The poll shows Sink with a seven-percentage-point lead over Jolly. The poll was commissioned by WUSF Public Media, Bay News 9 and the Tampa Bay Times and surveyed 603 registered voters in Congressional District 13 - all who say they're likely to vote in the March 11 election.
Forty-two percent of those surveyed are planning or leaning toward voting for Sink, with Jolly picking up 35 percent. Libertarian Lucas Overby is way back of the pack, with 4 percent. The poll has a margin of error of plus or minus 4 percentage points.
Ramon Carrion is a registered Democrat and plans to vote for Sink. He likes her views on keeping most of Obamacare and liberalizing the nation's immigration policies, and 's familiar with her policies from her days as the state's Chief Financial Officer.
"She's someone who appears to be ethical, and intelligent and responsible, and certainly, I feel more comfortable voting for her than Mr. Jolly, who seems to respond to the questions on a rote basis, following the party line," he says. "And I'm not so pleased with the Republican Party line these days."
And Carrion thinks the former CFO has a better grasp of the issues affecting people like him.
"Well, I think she's the more reflective candidate," says Carrion. "And I think that many of the issues we face here in Florida are unfortunately not subject to a quick yes or no response. I think a lot of these will require study, and the response may be having to have some sort of a compromise, and I think she will be the best candidate to handle all of that."
William Brady, on the other hand, is a Democrat who plans to vote for Jolly. The retiree from St. Petersburg says Bill Young's former right-hand man would be more effective on Capitol Hill.
"Jolly's ready to hit the ground running, OK," says Brady. "He's got friends from Washington on both sides, and she's going to just show up there - it's going to be a Republican Congress, I'm sure it's going to be Republican - and she's years away from having any influence at all in Congress."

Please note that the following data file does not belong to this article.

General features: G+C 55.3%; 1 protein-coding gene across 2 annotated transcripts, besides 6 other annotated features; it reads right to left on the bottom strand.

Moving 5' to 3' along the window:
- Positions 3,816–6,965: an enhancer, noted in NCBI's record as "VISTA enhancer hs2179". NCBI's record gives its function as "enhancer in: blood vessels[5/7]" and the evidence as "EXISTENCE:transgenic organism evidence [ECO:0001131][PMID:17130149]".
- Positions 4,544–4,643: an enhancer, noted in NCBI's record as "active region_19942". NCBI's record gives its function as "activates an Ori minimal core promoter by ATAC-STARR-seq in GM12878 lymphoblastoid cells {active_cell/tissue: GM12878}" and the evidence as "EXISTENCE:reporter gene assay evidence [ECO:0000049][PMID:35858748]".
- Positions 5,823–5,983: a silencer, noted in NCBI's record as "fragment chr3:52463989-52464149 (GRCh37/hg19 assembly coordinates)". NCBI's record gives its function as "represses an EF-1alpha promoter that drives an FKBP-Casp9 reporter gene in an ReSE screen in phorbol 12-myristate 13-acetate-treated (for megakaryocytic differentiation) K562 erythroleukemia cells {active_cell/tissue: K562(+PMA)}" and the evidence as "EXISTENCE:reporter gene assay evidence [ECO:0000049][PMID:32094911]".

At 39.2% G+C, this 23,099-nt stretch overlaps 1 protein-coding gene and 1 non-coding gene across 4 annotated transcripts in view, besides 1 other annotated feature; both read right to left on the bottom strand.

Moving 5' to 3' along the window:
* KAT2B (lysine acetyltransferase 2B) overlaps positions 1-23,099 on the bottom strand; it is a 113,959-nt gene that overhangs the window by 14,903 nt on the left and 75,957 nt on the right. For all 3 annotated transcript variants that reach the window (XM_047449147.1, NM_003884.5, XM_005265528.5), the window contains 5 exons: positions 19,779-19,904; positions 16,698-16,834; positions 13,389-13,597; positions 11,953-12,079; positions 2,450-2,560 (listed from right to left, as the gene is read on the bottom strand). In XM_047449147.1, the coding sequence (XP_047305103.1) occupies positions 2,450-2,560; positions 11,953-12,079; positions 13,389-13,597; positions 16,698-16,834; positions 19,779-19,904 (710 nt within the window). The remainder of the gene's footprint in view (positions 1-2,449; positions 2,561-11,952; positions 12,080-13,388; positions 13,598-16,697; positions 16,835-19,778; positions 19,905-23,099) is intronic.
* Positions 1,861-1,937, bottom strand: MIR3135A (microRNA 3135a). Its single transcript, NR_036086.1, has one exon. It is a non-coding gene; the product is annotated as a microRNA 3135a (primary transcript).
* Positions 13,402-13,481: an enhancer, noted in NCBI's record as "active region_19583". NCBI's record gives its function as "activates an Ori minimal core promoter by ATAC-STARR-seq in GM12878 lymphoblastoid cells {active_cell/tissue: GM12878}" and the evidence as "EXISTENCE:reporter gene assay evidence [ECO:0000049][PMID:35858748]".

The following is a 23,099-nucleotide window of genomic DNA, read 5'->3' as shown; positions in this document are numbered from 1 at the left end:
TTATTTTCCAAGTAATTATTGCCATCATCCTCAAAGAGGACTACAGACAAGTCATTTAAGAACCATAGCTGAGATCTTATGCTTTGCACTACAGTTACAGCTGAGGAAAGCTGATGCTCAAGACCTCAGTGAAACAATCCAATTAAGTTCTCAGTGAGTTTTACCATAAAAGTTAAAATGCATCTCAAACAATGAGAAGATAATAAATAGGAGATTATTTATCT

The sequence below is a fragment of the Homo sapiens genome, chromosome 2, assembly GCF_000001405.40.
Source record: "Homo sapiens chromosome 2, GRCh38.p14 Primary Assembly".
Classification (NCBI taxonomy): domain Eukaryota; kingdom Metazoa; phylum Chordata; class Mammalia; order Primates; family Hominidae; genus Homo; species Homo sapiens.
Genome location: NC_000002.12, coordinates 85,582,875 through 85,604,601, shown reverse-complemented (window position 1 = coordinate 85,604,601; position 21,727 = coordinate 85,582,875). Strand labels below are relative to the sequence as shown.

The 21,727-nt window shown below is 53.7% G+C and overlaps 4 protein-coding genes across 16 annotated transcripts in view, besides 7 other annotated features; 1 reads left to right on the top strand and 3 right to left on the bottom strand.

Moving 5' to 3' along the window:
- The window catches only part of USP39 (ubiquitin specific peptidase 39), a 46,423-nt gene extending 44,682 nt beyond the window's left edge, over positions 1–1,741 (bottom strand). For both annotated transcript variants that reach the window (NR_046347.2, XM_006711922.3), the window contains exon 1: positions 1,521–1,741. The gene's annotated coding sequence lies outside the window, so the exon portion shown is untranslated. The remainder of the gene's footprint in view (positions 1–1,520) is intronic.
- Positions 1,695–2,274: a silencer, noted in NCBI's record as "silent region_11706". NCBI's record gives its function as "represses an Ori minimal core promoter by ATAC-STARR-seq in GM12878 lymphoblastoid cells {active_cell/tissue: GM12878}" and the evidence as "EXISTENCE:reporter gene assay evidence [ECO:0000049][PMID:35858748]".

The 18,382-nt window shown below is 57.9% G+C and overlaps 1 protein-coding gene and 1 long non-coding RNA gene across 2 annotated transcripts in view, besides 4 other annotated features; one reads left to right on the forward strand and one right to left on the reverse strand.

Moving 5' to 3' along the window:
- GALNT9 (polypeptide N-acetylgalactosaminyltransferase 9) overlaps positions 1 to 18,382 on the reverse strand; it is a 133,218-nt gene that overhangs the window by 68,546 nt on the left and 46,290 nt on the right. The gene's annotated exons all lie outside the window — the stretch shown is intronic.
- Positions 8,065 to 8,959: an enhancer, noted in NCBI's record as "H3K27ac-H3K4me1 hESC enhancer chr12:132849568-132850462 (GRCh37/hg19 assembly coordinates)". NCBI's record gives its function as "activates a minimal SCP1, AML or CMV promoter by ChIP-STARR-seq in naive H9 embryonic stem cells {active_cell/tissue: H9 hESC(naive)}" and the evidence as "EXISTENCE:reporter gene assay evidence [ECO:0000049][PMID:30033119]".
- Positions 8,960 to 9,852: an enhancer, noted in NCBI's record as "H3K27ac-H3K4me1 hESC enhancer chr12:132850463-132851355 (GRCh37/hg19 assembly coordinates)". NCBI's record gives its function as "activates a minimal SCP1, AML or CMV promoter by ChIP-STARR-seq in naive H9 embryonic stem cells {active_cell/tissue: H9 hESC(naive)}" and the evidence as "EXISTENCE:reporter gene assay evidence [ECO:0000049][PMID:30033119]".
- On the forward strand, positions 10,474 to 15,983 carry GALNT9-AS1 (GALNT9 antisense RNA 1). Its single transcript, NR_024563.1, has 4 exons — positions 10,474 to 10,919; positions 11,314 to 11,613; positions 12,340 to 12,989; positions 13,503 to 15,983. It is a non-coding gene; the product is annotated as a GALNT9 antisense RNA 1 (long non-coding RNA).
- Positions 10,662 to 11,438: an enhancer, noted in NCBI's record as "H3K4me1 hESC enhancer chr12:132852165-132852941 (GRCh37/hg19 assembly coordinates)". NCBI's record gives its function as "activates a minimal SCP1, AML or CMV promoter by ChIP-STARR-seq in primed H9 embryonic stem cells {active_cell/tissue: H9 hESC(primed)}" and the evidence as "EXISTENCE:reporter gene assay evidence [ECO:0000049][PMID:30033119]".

Then, there's people like Diana Johnson. She's a registered Republican, and contemplated voting for Sink. But, instead, she's focusing on Libertarian Lucas Overby - even though she doesn't really think he has a prayer of winning.
" I'm not really sure he can, but I'm hoping he's more intent on doing something for real than just getting elected," she says. "I just feel that Jolly thinks he's got a right to the seat, because he worked with Bill Young. Alex Sink has been convinced by the other side that she should have the seat - and she's not even from Pinellas County. So for me, he's the best of the three evils."
Even though Overby only captures 4 percent in this poll, he is the choice of nearly one of out every 10 of that key category: undecided voters.
Don Simons is a registered Republican, but also plans to vote for for the Libertarian.
"Both candidates have a lot of baggage - I'm talking Jolly and Sink," he says, "and sometimes a clean slate helps."
Then, there's people like Hector Latorre. He's a registered Democrat, and plans to cast a ballot for Sink. Still, he's only doing that half-heartedly.
"At the end of the day, all three of them represent the same thing, and serve the same interest," he says, "which are corporate, really."
Thomas Hahn of Pinellas Park is currently unemployed. The self-described "straight-line Democrat" plans to vote for Sink.
"Alex Sink has the values and ethical makeup for a good candidate, a good Congressperson," says Hahn. "I was very happy with her former work as treasurer, and I believe she's the best candidate for the job."
Audrey Kay of St. Petersburg is leaning toward voting for Jolly - mainly, because she's against Obamacare. The poll shows a majority of District 13 residents oppose the president's signature healthcare policy, 47 percent to 43 percent.
"I have two daughters who have been having problems with jobs for a very, very long time, as far as their hours being cut, not being able to find full-time work," Kay says. "And it's going to get even worse."
And people like Carrion - who's backing Sink - believe that both candidates are missing the mark on issues near and dear to Pinellas County residents, such as delaying increases in federal flood insurance rates.
"I think in the long term, we're going to have to raise the price of flood insurance," says Carrion, "and take some measures so people won't insist upon building - especially large and expensive homes - that are going to be subject to floods and other natural calamities are going to have to bear more of the risk, rather than passing that on to the national flood insurance program."
They'll all get a chance to have their voices heard at the ballot box on March 11.
The telephone survey of 603 registered voters in Congressional District 13 - all likely to vote in the March 11 election - was conducted Feb. 4-9 for WUSF Public Media, Bay News 9 and the Tampa Bay Times. The poll, which included respondents using land lines and cellphones, was conducted by Braun Research, a national polling firm based in Princeton, N.J. The margin of error is plus or minus 4 percentage points.
WUSF reporters Yoselis Ramos and Jasmine Thomas contributed to this report.